We used to sing this little ditty in church years ago, and I love it to this day. “I anticipate the inevitable, supernatural intervention of God, I expect a miracle. I expect a miracle. I expect a mir-a-cle.” (Yeah, it comes across better with music. 🙂 ) It always summons up images for me of the Israelites as they’re leaving Egypt, chased by the Egyptian army, and blocked by the Red Sea. They didn’t know what God was going to do; they didn’t know how he was going to save them. In fact, most of them were sure they were going to die. But a handful of brave souls had faith in the promises of God. They did not have faith for a specific result, but they waited eagerly (sweating profusely, I’m sure), anticipating SOMETHING supernatural.

And that’s the key. Without a definite leading from God, we shouldn’t “expect” definite things — but we should “anticipate” his inevitable intervention. We may not know what it is, but we know he’ll do something. “Holy Anticipation” is putting your faith in GOD, trusting in his love and faithfulness — not trying to dictate a desired outcome.

A “Facebook friend” of mine who pastors a large church in Washington, DC wrote today that the theaters they’ve been holding services in for 13 years are now being closed down. He wrote of his mixed emotions as one chapter of the church’s life closes and another is about to begin, not knowing yet what God is up to. He says, “Despite the sadness and craziness, I have a holy anticipation about what’s next. I’m [only] sure of two things. I’ll grow as a leader through this — and I embrace that challenge. And we’ll grow as a congregation. It’s not the way I would have written the script, but it’s good for us. We’re gonna follow the cloud and the cloud is moving!” As much as my limited spiritual experience tells me, he’s on the right track. He isn’t projecting the next step. He isn’t claiming a specific new site for his church — at least not yet. All he knows right now is that God is doing something — the cloud is moving — and he is anticipating a miracle.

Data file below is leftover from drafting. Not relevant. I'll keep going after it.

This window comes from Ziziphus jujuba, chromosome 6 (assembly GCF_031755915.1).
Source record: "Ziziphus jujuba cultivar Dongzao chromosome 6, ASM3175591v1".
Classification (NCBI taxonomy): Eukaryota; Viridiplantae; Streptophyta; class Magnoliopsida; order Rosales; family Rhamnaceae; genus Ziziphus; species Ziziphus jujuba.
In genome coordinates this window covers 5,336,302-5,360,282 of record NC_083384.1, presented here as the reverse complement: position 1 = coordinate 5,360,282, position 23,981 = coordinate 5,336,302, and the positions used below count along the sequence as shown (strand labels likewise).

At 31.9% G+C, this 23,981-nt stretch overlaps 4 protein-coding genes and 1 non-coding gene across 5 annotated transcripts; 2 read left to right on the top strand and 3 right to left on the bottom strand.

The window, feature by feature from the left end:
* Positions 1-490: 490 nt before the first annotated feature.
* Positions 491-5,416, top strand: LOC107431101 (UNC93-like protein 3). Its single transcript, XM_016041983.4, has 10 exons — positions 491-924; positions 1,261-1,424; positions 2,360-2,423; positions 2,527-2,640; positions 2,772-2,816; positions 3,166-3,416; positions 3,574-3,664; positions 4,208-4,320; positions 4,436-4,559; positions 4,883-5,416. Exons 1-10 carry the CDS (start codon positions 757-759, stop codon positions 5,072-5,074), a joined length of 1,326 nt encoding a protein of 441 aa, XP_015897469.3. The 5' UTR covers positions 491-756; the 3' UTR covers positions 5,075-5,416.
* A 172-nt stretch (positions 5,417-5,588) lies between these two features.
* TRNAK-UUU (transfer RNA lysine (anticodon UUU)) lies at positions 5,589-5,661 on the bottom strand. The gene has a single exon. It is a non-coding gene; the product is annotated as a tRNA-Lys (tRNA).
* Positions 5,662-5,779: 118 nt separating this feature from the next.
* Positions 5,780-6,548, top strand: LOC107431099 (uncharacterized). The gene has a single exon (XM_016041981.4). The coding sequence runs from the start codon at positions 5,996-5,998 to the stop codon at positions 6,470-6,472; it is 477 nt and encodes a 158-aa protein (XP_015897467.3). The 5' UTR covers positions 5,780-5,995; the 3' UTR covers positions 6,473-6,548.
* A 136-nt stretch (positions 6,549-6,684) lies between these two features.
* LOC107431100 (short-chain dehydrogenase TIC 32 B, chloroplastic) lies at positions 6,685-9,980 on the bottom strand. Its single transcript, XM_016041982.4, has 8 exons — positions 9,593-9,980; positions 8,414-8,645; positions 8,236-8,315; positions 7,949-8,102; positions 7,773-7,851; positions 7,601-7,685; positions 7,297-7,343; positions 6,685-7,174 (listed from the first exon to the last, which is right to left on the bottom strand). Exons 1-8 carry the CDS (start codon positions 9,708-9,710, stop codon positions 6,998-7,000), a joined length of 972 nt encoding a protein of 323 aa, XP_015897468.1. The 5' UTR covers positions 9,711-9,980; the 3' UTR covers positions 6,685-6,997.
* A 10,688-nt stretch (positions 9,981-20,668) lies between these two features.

Our faith can be expressed in both these ways. Expectation is appropriate when God has instructed us what his intentions are for us in a situation. But when we don’t know, when we are in a bind and just looking to God for a solution — like the Israelites, trapped between the Egyptian army and the Red Sea — that’s the time for faithful anticipation.

For most of us, those are the moments we most often live in: uncertainty about the specifics yet. But those are perhaps the moments of our greatest faith, and we need to just hang in there, waiting with excitement and open eyes, so we can see the amazing thing God is about to do!

… And now, just because I’m feeling a bit musical this morning, here’s a bit that kinda sums it up …


photo credit: Joris Louwes via Flickr, cc

This piece originally appeared in Cafe Inspirado.
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STEVE SCHMIDT is the Teaching Pastor at Expressions in Oklahoma City. He is a graduate of the seminary at Oral Roberts University in Tulsa, OK, and holds two masters degrees in Biblical Literature and Divinity. He did his doctoral research at the Hebrew University of Jerusalem and at the Jewish Theological Seminary of America in New York.

He is editor of IMPACT Magazine, and blogs here on the Cafe Inspirado column. Plus you can find him making random comments about life on Facebook.